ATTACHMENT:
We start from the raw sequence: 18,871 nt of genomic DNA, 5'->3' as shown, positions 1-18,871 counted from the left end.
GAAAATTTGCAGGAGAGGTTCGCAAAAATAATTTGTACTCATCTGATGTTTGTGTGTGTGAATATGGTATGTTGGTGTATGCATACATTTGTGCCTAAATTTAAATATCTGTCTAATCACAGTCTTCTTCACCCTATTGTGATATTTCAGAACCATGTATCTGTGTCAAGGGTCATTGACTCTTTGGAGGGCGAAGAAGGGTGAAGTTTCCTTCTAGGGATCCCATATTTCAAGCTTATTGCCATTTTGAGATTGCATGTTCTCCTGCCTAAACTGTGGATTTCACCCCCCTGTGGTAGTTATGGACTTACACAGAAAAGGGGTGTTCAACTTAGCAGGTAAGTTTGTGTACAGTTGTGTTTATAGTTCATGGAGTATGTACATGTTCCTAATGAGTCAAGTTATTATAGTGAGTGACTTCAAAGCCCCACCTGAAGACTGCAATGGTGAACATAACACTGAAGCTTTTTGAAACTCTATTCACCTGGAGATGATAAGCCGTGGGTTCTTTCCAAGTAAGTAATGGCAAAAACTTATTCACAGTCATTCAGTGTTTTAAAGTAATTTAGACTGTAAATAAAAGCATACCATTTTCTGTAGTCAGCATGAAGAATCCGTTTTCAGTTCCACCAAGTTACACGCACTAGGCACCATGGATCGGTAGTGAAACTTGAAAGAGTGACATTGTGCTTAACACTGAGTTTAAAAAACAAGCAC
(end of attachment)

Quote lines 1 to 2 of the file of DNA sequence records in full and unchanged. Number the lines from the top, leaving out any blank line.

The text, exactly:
We start from the raw sequence: 18,871 nt of genomic DNA, 5'->3' as shown, positions 1-18,871 counted from the left end.
GAAAATTTGCAGGAGAGGTTCGCAAAAATAATTTGTACTCATCTGATGTTTGTGTGTGTGAATATGGTATGTTGGTGTATGCATACATTTGTGCCTAAATTTAAATATCTGTCTAATCACAGTCTTCTTCACCCTATTGTGATATTTCAGAACCATGTATCTGTGTCAAGGGTCATTGACTCTTTGGAGGGCGAAGAAGGGTGAAGTTTCCTTCTAGGGATCCCATATTTCAAGCTTATTGCCATTTTGAGATTGCATGTTCTCCTGCCTAAACTGTGGATTTCACCCCCCTGTGGTAGTTATGGACTTACACAGAAAAGGGGTGTTCAACTTAGCAGGTAAGTTTGTGTACAGTTGTGTTTATAGTTCATGGAGTATGTACATGTTCCTAATGAGTCAAGTTATTATAGTGAGTGACTTCAAAGCCCCACCTGAAGACTGCAATGGTGAACATAACACTGAAGCTTTTTGAAACTCTATTCACCTGGAGATGATAAGCCGTGGGTTCTTTCCAAGTAAGTAATGGCAAAAACTTATTCACAGTCATTCAGTGTTTTAAAGTAATTTAGACTGTAAATAAAAGCATACCATTTTCTGTAGTCAGCATGAAGAATCCGTTTTCAGTTCCACCAAGTTACACGCACTAGGCACCATGGATCGGTAGTGAAACTTGAAAGAGTGACATTGTGCTTAACACTGAGTTTAAAAAACAAGCAC